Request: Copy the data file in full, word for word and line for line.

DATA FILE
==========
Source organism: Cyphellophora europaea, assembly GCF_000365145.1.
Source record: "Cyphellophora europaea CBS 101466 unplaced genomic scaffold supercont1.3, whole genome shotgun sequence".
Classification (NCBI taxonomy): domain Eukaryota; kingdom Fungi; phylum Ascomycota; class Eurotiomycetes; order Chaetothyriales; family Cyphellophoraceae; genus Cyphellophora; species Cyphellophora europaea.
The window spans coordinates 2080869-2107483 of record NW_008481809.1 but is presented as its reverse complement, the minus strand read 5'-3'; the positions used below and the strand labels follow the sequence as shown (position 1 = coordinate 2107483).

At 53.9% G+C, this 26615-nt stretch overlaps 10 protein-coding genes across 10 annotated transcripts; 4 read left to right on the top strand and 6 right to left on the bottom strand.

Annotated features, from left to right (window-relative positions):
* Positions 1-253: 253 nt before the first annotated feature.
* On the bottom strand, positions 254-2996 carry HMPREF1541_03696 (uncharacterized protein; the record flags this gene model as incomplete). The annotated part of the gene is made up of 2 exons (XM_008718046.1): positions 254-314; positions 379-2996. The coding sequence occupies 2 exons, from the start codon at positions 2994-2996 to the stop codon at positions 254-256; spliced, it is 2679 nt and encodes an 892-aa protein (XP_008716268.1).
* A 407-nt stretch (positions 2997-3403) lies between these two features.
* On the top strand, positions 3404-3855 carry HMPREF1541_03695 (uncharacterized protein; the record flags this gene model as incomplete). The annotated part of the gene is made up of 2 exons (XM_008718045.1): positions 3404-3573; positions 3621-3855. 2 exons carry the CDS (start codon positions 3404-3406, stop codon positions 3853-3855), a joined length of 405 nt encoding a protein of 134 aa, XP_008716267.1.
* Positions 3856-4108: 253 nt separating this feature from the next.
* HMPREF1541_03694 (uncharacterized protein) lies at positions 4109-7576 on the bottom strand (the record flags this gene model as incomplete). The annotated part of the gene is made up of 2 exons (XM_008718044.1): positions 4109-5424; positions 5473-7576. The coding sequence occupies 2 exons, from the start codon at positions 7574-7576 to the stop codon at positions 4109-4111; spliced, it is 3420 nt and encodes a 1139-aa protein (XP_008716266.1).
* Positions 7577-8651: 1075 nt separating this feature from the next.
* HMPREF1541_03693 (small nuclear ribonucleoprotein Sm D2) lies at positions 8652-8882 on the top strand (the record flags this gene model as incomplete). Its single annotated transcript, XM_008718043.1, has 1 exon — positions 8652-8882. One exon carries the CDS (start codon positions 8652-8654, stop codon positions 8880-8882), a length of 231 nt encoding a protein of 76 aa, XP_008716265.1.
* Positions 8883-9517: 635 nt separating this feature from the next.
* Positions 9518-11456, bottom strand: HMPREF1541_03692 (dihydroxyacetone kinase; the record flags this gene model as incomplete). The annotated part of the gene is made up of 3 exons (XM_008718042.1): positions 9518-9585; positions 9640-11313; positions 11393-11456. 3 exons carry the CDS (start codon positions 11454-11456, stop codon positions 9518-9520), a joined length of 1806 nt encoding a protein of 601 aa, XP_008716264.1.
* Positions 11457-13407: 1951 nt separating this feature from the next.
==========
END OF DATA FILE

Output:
Source organism: Cyphellophora europaea, assembly GCF_000365145.1.
Source record: "Cyphellophora europaea CBS 101466 unplaced genomic scaffold supercont1.3, whole genome shotgun sequence".
Classification (NCBI taxonomy): domain Eukaryota; kingdom Fungi; phylum Ascomycota; class Eurotiomycetes; order Chaetothyriales; family Cyphellophoraceae; genus Cyphellophora; species Cyphellophora europaea.
The window spans coordinates 2080869-2107483 of record NW_008481809.1 but is presented as its reverse complement, the minus strand read 5'-3'; the positions used below and the strand labels follow the sequence as shown (position 1 = coordinate 2107483).

At 53.9% G+C, this 26615-nt stretch overlaps 10 protein-coding genes across 10 annotated transcripts; 4 read left to right on the top strand and 6 right to left on the bottom strand.

Annotated features, from left to right (window-relative positions):
* Positions 1-253: 253 nt before the first annotated feature.
* On the bottom strand, positions 254-2996 carry HMPREF1541_03696 (uncharacterized protein; the record flags this gene model as incomplete). The annotated part of the gene is made up of 2 exons (XM_008718046.1): positions 254-314; positions 379-2996. The coding sequence occupies 2 exons, from the start codon at positions 2994-2996 to the stop codon at positions 254-256; spliced, it is 2679 nt and encodes an 892-aa protein (XP_008716268.1).
* A 407-nt stretch (positions 2997-3403) lies between these two features.
* On the top strand, positions 3404-3855 carry HMPREF1541_03695 (uncharacterized protein; the record flags this gene model as incomplete). The annotated part of the gene is made up of 2 exons (XM_008718045.1): positions 3404-3573; positions 3621-3855. 2 exons carry the CDS (start codon positions 3404-3406, stop codon positions 3853-3855), a joined length of 405 nt encoding a protein of 134 aa, XP_008716267.1.
* Positions 3856-4108: 253 nt separating this feature from the next.
* HMPREF1541_03694 (uncharacterized protein) lies at positions 4109-7576 on the bottom strand (the record flags this gene model as incomplete). The annotated part of the gene is made up of 2 exons (XM_008718044.1): positions 4109-5424; positions 5473-7576. The coding sequence occupies 2 exons, from the start codon at positions 7574-7576 to the stop codon at positions 4109-4111; spliced, it is 3420 nt and encodes a 1139-aa protein (XP_008716266.1).
* Positions 7577-8651: 1075 nt separating this feature from the next.
* HMPREF1541_03693 (small nuclear ribonucleoprotein Sm D2) lies at positions 8652-8882 on the top strand (the record flags this gene model as incomplete). Its single annotated transcript, XM_008718043.1, has 1 exon — positions 8652-8882. One exon carries the CDS (start codon positions 8652-8654, stop codon positions 8880-8882), a length of 231 nt encoding a protein of 76 aa, XP_008716265.1.
* Positions 8883-9517: 635 nt separating this feature from the next.
* Positions 9518-11456, bottom strand: HMPREF1541_03692 (dihydroxyacetone kinase; the record flags this gene model as incomplete). The annotated part of the gene is made up of 3 exons (XM_008718042.1): positions 9518-9585; positions 9640-11313; positions 11393-11456. 3 exons carry the CDS (start codon positions 11454-11456, stop codon positions 9518-9520), a joined length of 1806 nt encoding a protein of 601 aa, XP_008716264.1.
* Positions 11457-13407: 1951 nt separating this feature from the next.